Little children, typically, want only a little information and want to know that the adults around them will keep them safe. Using words that are at their level of comprehension is essential. Otherwise, they go away confused and not sure about asking again.
Older children, especially teenagers, are able to and ready to engage in a more substantive conversation about why events occur and what can be done. I have seen numerous examples of the creativity of adolescents making a difference on critical problems in their communities.
However we need to remember that teenagers too are eager to feel a sense of security as they go about their daily activities. Although it can appear that they are too self-involved to notice much, underneath the exterior they present they are often anxious and feeling vulnerable to bullying at school and violence in the greater world communities. Assurances for teens of safety, as best as can be offered, are also a necessity. With children and with adolescents, conversations containing specifics on “what to do when” in a bullying situation or in a situation of school or community violence are key aspects of good protective parenting. All caring adults need to be ready to have these kinds of conversations. Many children are not fortunate enough to have parents or caretakers who can or will.
Tolerance v. Inclusion
The many recent events of violence in the news create an opportunity to talk with children about differences and the fact that difference is what makes a country great. We know clearly from the research on bullying that being different in any way is a major precipitant for bullying. Adults and children fear difference because they fear unpredictable behavior from others. It is not enough to teach children about tolerance with regard to race, ethnicity, social class, religion, sexual orientation, or gender. Tolerance is often a by-word for “you stay over there and I’ll stay over here.”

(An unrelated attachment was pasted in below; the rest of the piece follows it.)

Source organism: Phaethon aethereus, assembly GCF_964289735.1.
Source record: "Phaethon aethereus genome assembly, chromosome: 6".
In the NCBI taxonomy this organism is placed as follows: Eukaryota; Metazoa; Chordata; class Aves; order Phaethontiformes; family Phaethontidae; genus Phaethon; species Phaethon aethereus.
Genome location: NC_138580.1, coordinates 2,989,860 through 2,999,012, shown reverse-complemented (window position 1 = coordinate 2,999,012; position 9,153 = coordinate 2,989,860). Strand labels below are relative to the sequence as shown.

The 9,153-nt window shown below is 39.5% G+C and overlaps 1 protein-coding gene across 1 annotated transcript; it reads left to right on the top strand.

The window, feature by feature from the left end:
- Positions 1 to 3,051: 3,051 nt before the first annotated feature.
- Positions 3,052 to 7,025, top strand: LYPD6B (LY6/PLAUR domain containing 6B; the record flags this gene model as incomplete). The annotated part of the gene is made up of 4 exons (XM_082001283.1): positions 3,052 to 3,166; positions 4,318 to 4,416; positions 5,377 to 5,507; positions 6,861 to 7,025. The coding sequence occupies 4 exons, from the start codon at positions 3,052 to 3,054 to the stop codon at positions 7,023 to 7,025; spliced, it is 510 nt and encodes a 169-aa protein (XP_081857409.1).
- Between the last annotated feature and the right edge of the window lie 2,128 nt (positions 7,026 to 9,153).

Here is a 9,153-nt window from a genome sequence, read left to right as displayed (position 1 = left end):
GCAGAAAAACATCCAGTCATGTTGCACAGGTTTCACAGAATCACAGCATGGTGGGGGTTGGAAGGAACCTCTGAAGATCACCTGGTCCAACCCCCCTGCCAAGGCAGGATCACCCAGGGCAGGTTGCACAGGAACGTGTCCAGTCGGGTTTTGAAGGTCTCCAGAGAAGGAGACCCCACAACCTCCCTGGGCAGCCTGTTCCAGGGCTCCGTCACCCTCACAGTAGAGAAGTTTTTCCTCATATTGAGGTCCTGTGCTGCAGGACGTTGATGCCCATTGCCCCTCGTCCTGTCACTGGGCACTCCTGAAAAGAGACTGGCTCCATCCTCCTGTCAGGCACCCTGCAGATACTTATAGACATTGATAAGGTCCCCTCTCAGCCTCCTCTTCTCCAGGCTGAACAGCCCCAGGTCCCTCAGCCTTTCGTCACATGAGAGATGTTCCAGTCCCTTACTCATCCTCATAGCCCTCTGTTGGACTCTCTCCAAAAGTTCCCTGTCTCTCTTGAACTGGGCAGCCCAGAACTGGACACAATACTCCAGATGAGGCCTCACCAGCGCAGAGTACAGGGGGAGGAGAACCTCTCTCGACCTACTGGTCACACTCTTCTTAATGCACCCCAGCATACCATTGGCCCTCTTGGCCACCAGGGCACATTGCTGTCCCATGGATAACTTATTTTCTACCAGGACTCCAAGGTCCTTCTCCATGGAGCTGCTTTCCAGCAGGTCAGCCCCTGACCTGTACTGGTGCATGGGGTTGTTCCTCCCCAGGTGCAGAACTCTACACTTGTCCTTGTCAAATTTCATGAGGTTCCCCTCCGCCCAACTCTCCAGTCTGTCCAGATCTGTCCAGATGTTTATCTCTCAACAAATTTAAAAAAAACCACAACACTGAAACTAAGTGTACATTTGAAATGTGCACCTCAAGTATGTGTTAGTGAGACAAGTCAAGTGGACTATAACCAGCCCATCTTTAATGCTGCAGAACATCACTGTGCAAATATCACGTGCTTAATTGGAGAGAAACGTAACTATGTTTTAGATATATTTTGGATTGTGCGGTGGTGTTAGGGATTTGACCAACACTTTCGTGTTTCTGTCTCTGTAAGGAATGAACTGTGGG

Instead we need to talk with children about celebrating and integrating difference into our lives. This is what makes strong citizens and a strong country. Some schools have incorporated social-emotional learning programs into their curricula. These programs teach children to recognize what they are feeling and why. They teach children about respect and empathy for others. Developing empathy is a potent tool against bigotry, hatred, and violence.
These are critical skills for 21 st century children who will be citizens of the world.
Dr. Ellen Walser deLara is an associate professor on the faculty of the School of Social Work at Syracuse University. She is also a practicing family therapist with over 30 years’ experience working with children, adolescents, and adults in both school and clinical settings.
Her area of research expertise addresses child maltreatment, school and community violence, and bullying from systemic and developmental perspectives. She has interviewed over 1,200 hundreds children about their bullying experiences and over 800 adults.
Dr. deLara’s most recent books are: Bullying Scars: The impact on adult life and relationships (Oxford University Press), And Words Can Hurt Forever: How to Protect Adolescents from Bullying, Harassment, and Emotional Violence (Simon and Schuster/ The Free Press) and School-based Intervention Programs (Houghton-Mifflin). She has conducted numerous workshops across the country for groups of educators, therapists, parents, and community members.
Her research has been featured on national and international media including: NBC, “The Today Show;” CNN, NBC, “The Dr. Phil Show”; “The Washington Post,” National Public Radio and Canadian Public Radio. Honored for teaching excellence, she is the recipient of several awards including the National Presidential Merrill Scholars Award at Cornell University and the Meredith Teaching Recognition Award at Syracuse University.
Dr. deLara obtained her undergraduate degree from Cornell University in Human Development and Family Studies, her MSW from Syracuse University, her PhD from Cornell University as well as a post-doc from Cornell University focused on child maltreatment.